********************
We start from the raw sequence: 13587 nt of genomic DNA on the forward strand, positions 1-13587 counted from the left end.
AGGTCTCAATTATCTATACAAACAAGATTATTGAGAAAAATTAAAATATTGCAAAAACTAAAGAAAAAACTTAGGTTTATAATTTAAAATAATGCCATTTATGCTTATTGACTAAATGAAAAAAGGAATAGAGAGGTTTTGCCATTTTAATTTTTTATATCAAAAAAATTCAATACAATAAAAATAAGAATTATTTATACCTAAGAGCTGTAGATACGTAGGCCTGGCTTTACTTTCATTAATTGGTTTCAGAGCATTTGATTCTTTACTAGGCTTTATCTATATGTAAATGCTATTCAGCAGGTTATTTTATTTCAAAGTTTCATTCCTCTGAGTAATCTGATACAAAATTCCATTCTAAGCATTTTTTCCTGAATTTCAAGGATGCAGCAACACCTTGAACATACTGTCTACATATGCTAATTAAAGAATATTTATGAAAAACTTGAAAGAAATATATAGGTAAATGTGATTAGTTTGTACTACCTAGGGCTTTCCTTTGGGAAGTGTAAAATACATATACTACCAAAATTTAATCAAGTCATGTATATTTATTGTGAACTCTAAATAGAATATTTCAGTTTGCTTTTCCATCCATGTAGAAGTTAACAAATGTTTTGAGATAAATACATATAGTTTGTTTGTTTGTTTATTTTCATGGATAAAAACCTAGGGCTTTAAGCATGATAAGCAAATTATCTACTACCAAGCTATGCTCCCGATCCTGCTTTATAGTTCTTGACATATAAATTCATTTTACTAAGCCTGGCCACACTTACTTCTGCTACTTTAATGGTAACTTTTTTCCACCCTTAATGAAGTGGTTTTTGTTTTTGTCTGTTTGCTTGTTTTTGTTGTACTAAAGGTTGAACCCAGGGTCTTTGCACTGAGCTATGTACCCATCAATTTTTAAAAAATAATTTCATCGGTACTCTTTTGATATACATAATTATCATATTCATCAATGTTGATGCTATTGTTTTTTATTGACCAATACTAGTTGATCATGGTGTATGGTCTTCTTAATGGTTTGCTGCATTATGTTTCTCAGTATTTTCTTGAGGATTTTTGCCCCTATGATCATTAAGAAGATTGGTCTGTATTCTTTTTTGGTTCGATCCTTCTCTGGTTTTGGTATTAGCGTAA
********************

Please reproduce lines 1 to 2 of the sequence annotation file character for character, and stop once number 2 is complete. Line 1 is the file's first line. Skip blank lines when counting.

We start from the raw sequence: 13587 nt of genomic DNA on the forward strand, positions 1-13587 counted from the left end.
AGGTCTCAATTATCTATACAAACAAGATTATTGAGAAAAATTAAAATATTGCAAAAACTAAAGAAAAAACTTAGGTTTATAATTTAAAATAATGCCATTTATGCTTATTGACTAAATGAAAAAAGGAATAGAGAGGTTTTGCCATTTTAATTTTTTATATCAAAAAAATTCAATACAATAAAAATAAGAATTATTTATACCTAAGAGCTGTAGATACGTAGGCCTGGCTTTACTTTCATTAATTGGTTTCAGAGCATTTGATTCTTTACTAGGCTTTATCTATATGTAAATGCTATTCAGCAGGTTATTTTATTTCAAAGTTTCATTCCTCTGAGTAATCTGATACAAAATTCCATTCTAAGCATTTTTTCCTGAATTTCAAGGATGCAGCAACACCTTGAACATACTGTCTACATATGCTAATTAAAGAATATTTATGAAAAACTTGAAAGAAATATATAGGTAAATGTGATTAGTTTGTACTACCTAGGGCTTTCCTTTGGGAAGTGTAAAATACATATACTACCAAAATTTAATCAAGTCATGTATATTTATTGTGAACTCTAAATAGAATATTTCAGTTTGCTTTTCCATCCATGTAGAAGTTAACAAATGTTTTGAGATAAATACATATAGTTTGTTTGTTTGTTTATTTTCATGGATAAAAACCTAGGGCTTTAAGCATGATAAGCAAATTATCTACTACCAAGCTATGCTCCCGATCCTGCTTTATAGTTCTTGACATATAAATTCATTTTACTAAGCCTGGCCACACTTACTTCTGCTACTTTAATGGTAACTTTTTTCCACCCTTAATGAAGTGGTTTTTGTTTTTGTCTGTTTGCTTGTTTTTGTTGTACTAAAGGTTGAACCCAGGGTCTTTGCACTGAGCTATGTACCCATCAATTTTTAAAAAATAATTTCATCGGTACTCTTTTGATATACATAATTATCATATTCATCAATGTTGATGCTATTGTTTTTTATTGACCAATACTAGTTGATCATGGTGTATGGTCTTCTTAATGGTTTGCTGCATTATGTTTCTCAGTATTTTCTTGAGGATTTTTGCCCCTATGATCATTAAGAAGATTGGTCTGTATTCTTTTTTGGTTCGATCCTTCTCTGGTTTTGGTATTAGCGTAA